For 40 years, the Cogswell Interchange has stood at the gateway to downtown as a visible reminder of the era of ‘Urban Renewal’ that accompanied post Second World War suburban growth. Like the Gardiner Expressway in Toronto, Transportation engineers and urban planners imagined an urban expressway along Halifax’s historic waterfront; kick-starting the economy of the downtown and encouraging faster suburban growth. In 1969, the Interchange was built as the first phase of the expressway; demolishing 150 historic buildings over 16 acres, displacing entire communities, cutting off access to the waterfront and dead-ending Halifax’s most prominent retail street. The area has been consistently identified by residents as Halifax’s deepest urban scar since it was constructed. Thankfully, an organized public opposition to the Expressway halted it, but not before the Cogswell Interchange was built. Halifax has lived with this incomplete and overbuilt interchange since the 1970s.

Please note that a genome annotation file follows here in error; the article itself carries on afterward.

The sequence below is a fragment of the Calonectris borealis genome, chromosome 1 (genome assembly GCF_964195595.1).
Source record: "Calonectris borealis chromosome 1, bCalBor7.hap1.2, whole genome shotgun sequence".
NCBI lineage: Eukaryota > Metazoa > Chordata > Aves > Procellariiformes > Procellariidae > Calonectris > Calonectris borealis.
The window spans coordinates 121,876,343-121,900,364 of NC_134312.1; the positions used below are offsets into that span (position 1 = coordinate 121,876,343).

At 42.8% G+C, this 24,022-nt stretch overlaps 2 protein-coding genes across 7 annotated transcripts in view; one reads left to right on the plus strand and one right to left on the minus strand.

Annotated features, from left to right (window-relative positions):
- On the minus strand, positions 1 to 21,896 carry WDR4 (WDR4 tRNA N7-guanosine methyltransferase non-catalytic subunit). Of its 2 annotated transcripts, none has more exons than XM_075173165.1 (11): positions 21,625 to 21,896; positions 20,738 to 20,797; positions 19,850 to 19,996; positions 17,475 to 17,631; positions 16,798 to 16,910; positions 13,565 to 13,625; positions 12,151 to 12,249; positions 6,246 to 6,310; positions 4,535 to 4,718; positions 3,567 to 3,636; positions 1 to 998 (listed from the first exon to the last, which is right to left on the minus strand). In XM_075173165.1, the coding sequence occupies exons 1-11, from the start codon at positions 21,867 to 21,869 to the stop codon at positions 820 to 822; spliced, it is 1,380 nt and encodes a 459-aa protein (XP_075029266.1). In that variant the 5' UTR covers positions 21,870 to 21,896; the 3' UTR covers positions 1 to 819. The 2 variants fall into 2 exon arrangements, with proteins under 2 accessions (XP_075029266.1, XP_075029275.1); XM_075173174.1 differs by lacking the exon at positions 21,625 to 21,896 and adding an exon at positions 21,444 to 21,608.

As the urban renewal projects of the 1960’s near the end of their capitalized lifespans, ‘Urban Re-renewal’ offers an opportunity to rethink the popular beliefs and priorities from the 1960’s. The approach is often in stark contrast to the automobile-centric, community dividing, suburban focused approach of the Urban Renewal period. Urban Re-renewal of Cogswell focuses on creating places for people first, defining an energy district using waste heat from the sewage treatment plant and from the harbour, making streets for people, cyclists and buses, reconnecting the waterfront to the surrounding communities and creating a large anchor open space as the heart of the district connected by multi-use trails to the surrounding communities. The planning approach couldn’t be any more different than the popular mindset of the1960’s. The Cogswell Transformed project is the first phase of a plan to remove the antiquated interchange and reimagine a walkable urban community at the entrance to the downtown.